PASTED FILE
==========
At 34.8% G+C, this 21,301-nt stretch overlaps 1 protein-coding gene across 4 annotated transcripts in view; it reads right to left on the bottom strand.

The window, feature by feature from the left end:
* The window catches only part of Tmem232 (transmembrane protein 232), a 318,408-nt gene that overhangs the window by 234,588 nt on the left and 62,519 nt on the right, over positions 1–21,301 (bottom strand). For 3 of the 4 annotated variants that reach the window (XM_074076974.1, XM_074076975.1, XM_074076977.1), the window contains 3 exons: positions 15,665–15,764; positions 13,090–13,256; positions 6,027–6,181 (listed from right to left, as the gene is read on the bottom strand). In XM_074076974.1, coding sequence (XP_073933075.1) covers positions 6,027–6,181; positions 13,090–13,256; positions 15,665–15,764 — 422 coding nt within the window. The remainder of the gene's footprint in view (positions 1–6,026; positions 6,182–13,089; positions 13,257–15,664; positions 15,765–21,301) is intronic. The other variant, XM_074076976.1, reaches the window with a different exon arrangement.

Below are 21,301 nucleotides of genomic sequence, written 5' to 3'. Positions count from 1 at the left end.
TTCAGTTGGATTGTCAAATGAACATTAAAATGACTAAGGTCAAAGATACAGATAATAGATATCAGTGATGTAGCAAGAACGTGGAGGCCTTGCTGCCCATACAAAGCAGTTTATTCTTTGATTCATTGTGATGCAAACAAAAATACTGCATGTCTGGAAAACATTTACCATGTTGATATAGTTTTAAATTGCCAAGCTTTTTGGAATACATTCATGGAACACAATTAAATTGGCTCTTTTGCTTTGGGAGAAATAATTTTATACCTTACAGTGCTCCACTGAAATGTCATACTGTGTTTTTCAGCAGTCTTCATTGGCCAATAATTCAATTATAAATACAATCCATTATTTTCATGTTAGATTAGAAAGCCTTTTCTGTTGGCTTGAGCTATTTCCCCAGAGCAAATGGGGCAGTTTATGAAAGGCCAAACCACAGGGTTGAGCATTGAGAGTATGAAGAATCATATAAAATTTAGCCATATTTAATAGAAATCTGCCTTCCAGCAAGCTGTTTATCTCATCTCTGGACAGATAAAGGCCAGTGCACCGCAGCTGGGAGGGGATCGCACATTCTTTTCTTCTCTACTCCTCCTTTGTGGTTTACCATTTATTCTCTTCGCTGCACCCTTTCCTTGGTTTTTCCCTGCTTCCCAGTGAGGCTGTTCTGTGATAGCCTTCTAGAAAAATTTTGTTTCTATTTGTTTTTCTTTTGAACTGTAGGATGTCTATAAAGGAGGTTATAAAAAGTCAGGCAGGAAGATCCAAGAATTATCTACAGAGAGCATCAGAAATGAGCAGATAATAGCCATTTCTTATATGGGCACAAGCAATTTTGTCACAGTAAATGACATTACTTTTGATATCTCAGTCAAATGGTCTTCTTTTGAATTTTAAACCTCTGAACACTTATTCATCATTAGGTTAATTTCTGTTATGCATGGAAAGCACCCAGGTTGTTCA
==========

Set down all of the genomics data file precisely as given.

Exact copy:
At 34.8% G+C, this 21,301-nt stretch overlaps 1 protein-coding gene across 4 annotated transcripts in view; it reads right to left on the bottom strand.

The window, feature by feature from the left end:
* The window catches only part of Tmem232 (transmembrane protein 232), a 318,408-nt gene that overhangs the window by 234,588 nt on the left and 62,519 nt on the right, over positions 1–21,301 (bottom strand). For 3 of the 4 annotated variants that reach the window (XM_074076974.1, XM_074076975.1, XM_074076977.1), the window contains 3 exons: positions 15,665–15,764; positions 13,090–13,256; positions 6,027–6,181 (listed from right to left, as the gene is read on the bottom strand). In XM_074076974.1, coding sequence (XP_073933075.1) covers positions 6,027–6,181; positions 13,090–13,256; positions 15,665–15,764 — 422 coding nt within the window. The remainder of the gene's footprint in view (positions 1–6,026; positions 6,182–13,089; positions 13,257–15,664; positions 15,765–21,301) is intronic. The other variant, XM_074076976.1, reaches the window with a different exon arrangement.

Below are 21,301 nucleotides of genomic sequence, written 5' to 3'. Positions count from 1 at the left end.
TTCAGTTGGATTGTCAAATGAACATTAAAATGACTAAGGTCAAAGATACAGATAATAGATATCAGTGATGTAGCAAGAACGTGGAGGCCTTGCTGCCCATACAAAGCAGTTTATTCTTTGATTCATTGTGATGCAAACAAAAATACTGCATGTCTGGAAAACATTTACCATGTTGATATAGTTTTAAATTGCCAAGCTTTTTGGAATACATTCATGGAACACAATTAAATTGGCTCTTTTGCTTTGGGAGAAATAATTTTATACCTTACAGTGCTCCACTGAAATGTCATACTGTGTTTTTCAGCAGTCTTCATTGGCCAATAATTCAATTATAAATACAATCCATTATTTTCATGTTAGATTAGAAAGCCTTTTCTGTTGGCTTGAGCTATTTCCCCAGAGCAAATGGGGCAGTTTATGAAAGGCCAAACCACAGGGTTGAGCATTGAGAGTATGAAGAATCATATAAAATTTAGCCATATTTAATAGAAATCTGCCTTCCAGCAAGCTGTTTATCTCATCTCTGGACAGATAAAGGCCAGTGCACCGCAGCTGGGAGGGGATCGCACATTCTTTTCTTCTCTACTCCTCCTTTGTGGTTTACCATTTATTCTCTTCGCTGCACCCTTTCCTTGGTTTTTCCCTGCTTCCCAGTGAGGCTGTTCTGTGATAGCCTTCTAGAAAAATTTTGTTTCTATTTGTTTTTCTTTTGAACTGTAGGATGTCTATAAAGGAGGTTATAAAAAGTCAGGCAGGAAGATCCAAGAATTATCTACAGAGAGCATCAGAAATGAGCAGATAATAGCCATTTCTTATATGGGCACAAGCAATTTTGTCACAGTAAATGACATTACTTTTGATATCTCAGTCAAATGGTCTTCTTTTGAATTTTAAACCTCTGAACACTTATTCATCATTAGGTTAATTTCTGTTATGCATGGAAAGCACCCAGGTTGTTCA